State Dept. feuds with FBI after 'security culture' criticism

State Dept. feuds with FBI after 'security culture' criticism
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The State Department on Tuesday took issue with FBI Director James Comey’s criticism of its ability to protect classified information.

The “security culture” at the State Department, Comey said earlier in the day, “was generally lacking in the kind of care for classified information found elsewhere in the government.”

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The FBI uncovered the department’s shortcomings while examining former Secretary of State Hillary ClintonHillary Diane Rodham ClintonThe Memo: Centrists change tone of Democratic race In 2020, democracy will be decided at the margins Michelle Obama presents Lin-Manuel Miranda with National Portrait Award MORE’s exclusive use of a private email server during her tenure there, Comey said in remarks announcing that the bureau would not recommend pursuing federal charges related to Clinton’s behavior. 

In particular, the FBI head said, the State Department has particular trouble using unclassified email systems to discuss sensitive matters.

State Department spokesman John Kirby quickly pushed back.

“We don't share that assessment of our institution,” John Kirby told reporters in Washington.

“We don't share the broad assessment made of our institution that there's a lax culture here when it comes to protecting classified information,” he added. “We take it very, very seriously.”

Kirby’s comments were rare for the public challenge they posed to another branch of the Obama administration, and the FBI in particular.

The spokesman felt comfortable rebuking the nation's top law enforcement official, he said, because Comey acknowledged that the State Department’s security culture was not the target of the FBI’s investigation.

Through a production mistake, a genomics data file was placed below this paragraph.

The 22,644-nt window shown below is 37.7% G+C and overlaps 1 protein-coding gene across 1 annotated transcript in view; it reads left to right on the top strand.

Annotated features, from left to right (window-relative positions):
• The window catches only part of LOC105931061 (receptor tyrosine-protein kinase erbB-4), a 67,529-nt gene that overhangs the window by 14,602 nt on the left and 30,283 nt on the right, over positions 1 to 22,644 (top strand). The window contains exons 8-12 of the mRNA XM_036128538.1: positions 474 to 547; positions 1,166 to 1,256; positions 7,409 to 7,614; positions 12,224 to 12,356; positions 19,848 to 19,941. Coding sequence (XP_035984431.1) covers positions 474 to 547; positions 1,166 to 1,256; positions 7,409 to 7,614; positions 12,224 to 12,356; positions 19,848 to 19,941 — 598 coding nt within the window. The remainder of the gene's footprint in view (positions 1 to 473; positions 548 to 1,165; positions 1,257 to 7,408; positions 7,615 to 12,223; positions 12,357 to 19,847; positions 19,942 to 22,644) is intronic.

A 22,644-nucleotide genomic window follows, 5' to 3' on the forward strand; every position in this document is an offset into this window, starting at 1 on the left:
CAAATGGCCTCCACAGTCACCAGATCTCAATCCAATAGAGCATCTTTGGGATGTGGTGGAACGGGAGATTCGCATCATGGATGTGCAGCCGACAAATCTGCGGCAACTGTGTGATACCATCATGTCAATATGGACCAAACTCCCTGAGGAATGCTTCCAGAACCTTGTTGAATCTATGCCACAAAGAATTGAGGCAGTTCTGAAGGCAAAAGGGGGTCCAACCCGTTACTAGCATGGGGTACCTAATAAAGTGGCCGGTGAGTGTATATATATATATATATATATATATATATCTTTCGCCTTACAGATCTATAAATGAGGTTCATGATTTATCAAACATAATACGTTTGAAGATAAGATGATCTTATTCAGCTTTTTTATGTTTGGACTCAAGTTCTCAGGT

“As the director said himself, that wasn't part of their investigations or the findings and recommendations that they made inside that investigation,” Kirby said.

Yet the FBI’s criticism about the State Department is not the first. Earlier this year, the department’s inspector general criticized multiple figures — and Clinton in particular — for poor email practices that could jeopardize national security. 

While declining to recommend charges against Clinton, the presumptive Democratic presidential nominee, Comey on Tuesday suggested that other officials could face administrative penalties for their roles in her unconventional email arrangement.

“Those individuals are often subject to security or administrative sanctions,” Comey said.

Kirby declined to comment about whether the State Department would hand down penalties for any current officials, noting that the FBI’s decision not to recommend charges does not amount to the Justice Department fully closing its case on Clinton. 

However, Attorney General Loretta Lynch has said that she will accept the recommendations given to her, so the delay seems largely pro forma.